Does AES-NI offer better side-channel protection compared to AES in software? Also, it would be great of you could provide according references in your answer.
Yes, AES-NI was specifically designed to be constant-time and thus offers better side-channel protection than (some) software implementations. Note however that these day there exist quite fast side-channel resistant software implementations for AES, which are in-use by the better crypto libraries. AES-NI mainly offers a speed advantage over these implementations.
The AES instructions are designed to mitigate all of the known timing and cache side channel leakage of sensitive data (from Ring 3 spy processes). Their latency is data-independent, and since all the computations are performed inter nally by the hardware, no lookup tables are required. Therefore, if the AES instructions are used properly (e.g., as in the following code examples) the AES encryption/decryption, as well as the Key Expansion, would have data-independent timing and would involve only data-independent memory access. Consequently, the AES instructions allow for writing high performance AES software which is, at the same time, protected against the currently known software side channel attacks
With regards to timing-based side channels (those that can potentially be exploited remotely, as opposed to, say, power analysis), the AES-NI opcodes are constant-time. See for instance Intel Intrinsics Documentation, that describes the C-like function that can be used to leverage these opcodes: the opcode throughput and latency are fixed, which means "constant-time".
Now, of course, this is better than "software implementations" only insofar as:
The opcodes are used properly; e.g., if doing CBC decryption in the context of SSL/TLS, even if the AES itself is handled in a constant-time way, the CBC padding processing can also leak substantial amounts of secret information.
The "software implementations" that you compare with are not themselves constant-time. See for instance the Käpser-Schwabe implementation of AES-CTR, that leverages to SSE2 register for a remarkably fast and constant-time code; or, in "plain C", my own code.
The really good point of the AES-NI opcodes is that they provide very good performance. Measures speak for themselves:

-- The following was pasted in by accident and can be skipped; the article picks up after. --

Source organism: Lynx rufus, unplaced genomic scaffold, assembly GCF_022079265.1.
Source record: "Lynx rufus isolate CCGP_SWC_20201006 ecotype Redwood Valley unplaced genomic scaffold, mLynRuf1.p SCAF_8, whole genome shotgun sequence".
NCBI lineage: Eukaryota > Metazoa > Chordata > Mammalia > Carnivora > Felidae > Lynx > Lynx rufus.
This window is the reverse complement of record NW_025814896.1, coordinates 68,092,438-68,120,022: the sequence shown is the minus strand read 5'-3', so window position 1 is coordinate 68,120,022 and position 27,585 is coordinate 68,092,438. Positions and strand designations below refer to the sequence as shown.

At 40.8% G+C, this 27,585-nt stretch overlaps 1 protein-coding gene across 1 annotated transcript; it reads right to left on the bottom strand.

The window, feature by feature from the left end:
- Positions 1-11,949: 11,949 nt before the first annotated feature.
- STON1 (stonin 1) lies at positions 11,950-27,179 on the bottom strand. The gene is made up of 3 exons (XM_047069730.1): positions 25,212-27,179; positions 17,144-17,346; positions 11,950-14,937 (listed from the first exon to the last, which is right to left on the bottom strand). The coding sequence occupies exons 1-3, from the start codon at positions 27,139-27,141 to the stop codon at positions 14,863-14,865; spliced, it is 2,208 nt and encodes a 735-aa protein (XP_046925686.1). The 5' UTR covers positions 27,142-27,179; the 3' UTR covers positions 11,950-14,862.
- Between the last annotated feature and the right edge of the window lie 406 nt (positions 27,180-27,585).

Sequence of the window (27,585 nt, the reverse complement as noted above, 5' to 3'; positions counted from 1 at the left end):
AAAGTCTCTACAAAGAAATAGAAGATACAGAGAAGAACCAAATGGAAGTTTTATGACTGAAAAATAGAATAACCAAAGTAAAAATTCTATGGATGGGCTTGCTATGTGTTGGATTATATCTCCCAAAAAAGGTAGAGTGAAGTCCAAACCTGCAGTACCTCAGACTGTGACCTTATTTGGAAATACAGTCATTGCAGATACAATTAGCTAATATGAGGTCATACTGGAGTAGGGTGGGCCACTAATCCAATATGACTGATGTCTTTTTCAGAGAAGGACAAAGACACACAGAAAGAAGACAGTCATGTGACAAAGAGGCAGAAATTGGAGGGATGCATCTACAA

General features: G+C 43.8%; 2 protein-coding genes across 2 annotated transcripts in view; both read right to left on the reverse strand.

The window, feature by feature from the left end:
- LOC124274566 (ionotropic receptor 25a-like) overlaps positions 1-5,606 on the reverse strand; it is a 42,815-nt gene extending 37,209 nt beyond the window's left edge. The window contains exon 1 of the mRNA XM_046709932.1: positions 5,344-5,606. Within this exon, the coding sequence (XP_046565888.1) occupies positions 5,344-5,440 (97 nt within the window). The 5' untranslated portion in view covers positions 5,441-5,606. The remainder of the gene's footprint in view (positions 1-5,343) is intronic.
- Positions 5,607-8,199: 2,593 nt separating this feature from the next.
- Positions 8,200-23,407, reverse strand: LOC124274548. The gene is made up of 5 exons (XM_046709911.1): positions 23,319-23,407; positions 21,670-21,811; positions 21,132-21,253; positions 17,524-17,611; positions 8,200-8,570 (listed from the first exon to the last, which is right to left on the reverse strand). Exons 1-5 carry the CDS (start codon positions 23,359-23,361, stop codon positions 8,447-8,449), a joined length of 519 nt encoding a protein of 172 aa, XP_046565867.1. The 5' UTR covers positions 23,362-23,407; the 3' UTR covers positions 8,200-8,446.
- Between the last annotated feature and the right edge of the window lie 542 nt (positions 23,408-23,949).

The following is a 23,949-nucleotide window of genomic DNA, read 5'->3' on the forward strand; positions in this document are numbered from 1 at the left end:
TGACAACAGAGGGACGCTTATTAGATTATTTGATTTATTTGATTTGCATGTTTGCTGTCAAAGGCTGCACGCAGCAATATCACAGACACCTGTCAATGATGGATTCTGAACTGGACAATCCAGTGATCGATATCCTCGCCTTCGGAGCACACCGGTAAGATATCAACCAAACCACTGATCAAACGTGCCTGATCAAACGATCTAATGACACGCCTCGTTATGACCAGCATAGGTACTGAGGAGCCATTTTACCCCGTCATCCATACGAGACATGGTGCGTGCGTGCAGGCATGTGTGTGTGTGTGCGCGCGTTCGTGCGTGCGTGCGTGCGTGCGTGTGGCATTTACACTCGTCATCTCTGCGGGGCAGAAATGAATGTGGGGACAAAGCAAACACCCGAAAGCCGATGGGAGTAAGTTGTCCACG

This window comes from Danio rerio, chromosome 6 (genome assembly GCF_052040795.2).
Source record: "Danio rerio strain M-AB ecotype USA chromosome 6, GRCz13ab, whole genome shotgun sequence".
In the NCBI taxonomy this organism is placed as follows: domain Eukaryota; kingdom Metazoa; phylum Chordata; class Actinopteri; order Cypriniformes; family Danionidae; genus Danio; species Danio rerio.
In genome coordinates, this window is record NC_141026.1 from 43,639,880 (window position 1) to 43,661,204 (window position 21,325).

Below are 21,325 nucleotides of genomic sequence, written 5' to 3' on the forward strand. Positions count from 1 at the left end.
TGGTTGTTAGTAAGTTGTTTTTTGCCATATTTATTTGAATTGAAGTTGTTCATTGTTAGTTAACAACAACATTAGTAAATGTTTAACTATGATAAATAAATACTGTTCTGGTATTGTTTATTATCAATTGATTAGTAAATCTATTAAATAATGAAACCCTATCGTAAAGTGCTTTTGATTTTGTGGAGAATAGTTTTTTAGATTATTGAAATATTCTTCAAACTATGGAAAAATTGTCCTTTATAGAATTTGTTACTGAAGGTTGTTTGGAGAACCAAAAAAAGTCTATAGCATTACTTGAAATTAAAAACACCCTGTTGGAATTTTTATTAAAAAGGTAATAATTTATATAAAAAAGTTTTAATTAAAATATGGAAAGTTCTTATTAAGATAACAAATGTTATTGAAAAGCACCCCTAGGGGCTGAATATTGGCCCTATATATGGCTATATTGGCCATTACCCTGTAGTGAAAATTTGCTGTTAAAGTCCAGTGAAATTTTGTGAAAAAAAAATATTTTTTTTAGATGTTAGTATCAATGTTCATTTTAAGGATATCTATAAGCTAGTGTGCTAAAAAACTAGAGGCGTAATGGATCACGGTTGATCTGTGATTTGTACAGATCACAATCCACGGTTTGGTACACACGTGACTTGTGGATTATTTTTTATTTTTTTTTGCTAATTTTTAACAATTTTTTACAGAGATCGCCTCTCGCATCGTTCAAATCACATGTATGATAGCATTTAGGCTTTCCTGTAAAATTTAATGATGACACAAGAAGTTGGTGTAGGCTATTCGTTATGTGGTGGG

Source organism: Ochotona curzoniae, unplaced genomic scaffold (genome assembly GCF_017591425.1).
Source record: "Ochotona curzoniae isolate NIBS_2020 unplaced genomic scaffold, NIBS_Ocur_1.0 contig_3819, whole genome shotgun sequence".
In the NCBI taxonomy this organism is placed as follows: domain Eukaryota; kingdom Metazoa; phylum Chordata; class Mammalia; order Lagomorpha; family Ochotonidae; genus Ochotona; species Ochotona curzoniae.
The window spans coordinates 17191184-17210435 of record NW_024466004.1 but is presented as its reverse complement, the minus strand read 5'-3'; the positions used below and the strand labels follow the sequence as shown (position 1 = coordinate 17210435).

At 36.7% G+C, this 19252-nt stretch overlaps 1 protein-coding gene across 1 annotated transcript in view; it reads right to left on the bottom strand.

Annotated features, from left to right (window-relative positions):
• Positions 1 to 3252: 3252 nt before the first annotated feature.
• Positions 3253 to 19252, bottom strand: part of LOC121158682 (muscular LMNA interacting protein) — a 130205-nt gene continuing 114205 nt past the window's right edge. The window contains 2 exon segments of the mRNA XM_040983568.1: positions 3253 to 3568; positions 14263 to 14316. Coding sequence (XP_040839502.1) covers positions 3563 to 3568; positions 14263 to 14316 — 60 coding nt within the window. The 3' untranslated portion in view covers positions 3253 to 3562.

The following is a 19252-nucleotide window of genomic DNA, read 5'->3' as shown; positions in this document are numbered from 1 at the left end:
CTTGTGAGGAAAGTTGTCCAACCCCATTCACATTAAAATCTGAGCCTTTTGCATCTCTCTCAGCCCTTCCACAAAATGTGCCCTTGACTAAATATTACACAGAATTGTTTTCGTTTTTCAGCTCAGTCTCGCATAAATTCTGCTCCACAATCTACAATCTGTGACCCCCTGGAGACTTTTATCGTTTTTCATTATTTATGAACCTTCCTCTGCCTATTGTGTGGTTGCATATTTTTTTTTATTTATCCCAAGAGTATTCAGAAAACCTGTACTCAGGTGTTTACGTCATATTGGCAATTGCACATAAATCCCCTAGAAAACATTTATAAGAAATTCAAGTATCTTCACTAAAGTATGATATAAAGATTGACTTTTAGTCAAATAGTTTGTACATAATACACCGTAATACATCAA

The AES-NI code in CBC decryption and CTR modes could be made even faster; this code processes four blocks in parallel, but the underlying CPU would be more comfortable with eight parallel blocks; OpenSSL achieves more than 4 GB/s on the same machine (but it hardly matters for SSL/TLS, since the HMAC or GHASH for integrity check will be the bottleneck).
So we can say that the AES-NI opcodes offer as good as you can get protection against side channels, in absolute terms; and they are much better than anything else on the same platform when evaluated relatively to the achieved performance. It is common to see trade-offs between security and performance in cryptographic algorithm implementations.
In addition to the good answers by Thomas Pornin and SEJPM, I will also add a hypothetical downside related to side-channel attacks and AES-NI: nearly undetectable targeted hardware attacks.
It's fairly trivial to write a backdoored CPU that will run arbitrary code when a certain data pattern is triggered. This is hard to detect in the hardware and can be remotely triggered as long as you can get data into the affected CPU (e.g. by sending a IP packet).
However, this backdoor is merely a door, and requires a payload to actively exploit. This means that the actual exploit runs in software, and is easily exposed. It leaves a big smoking gun, and it requires the payload to work on an unknown machine.
But the AES-NI instructions allow for a new, incredibly targeted attack. Simply by modifying a chip to store the last n keys passed to AES-NI instructions you have a nearly undetectable key escrow, allowing you to get out the keys at a later time (e.g. by using a certain data pattern that gets replaced with the key). This is incredibly stealthy, and may work for years before it is actually detected.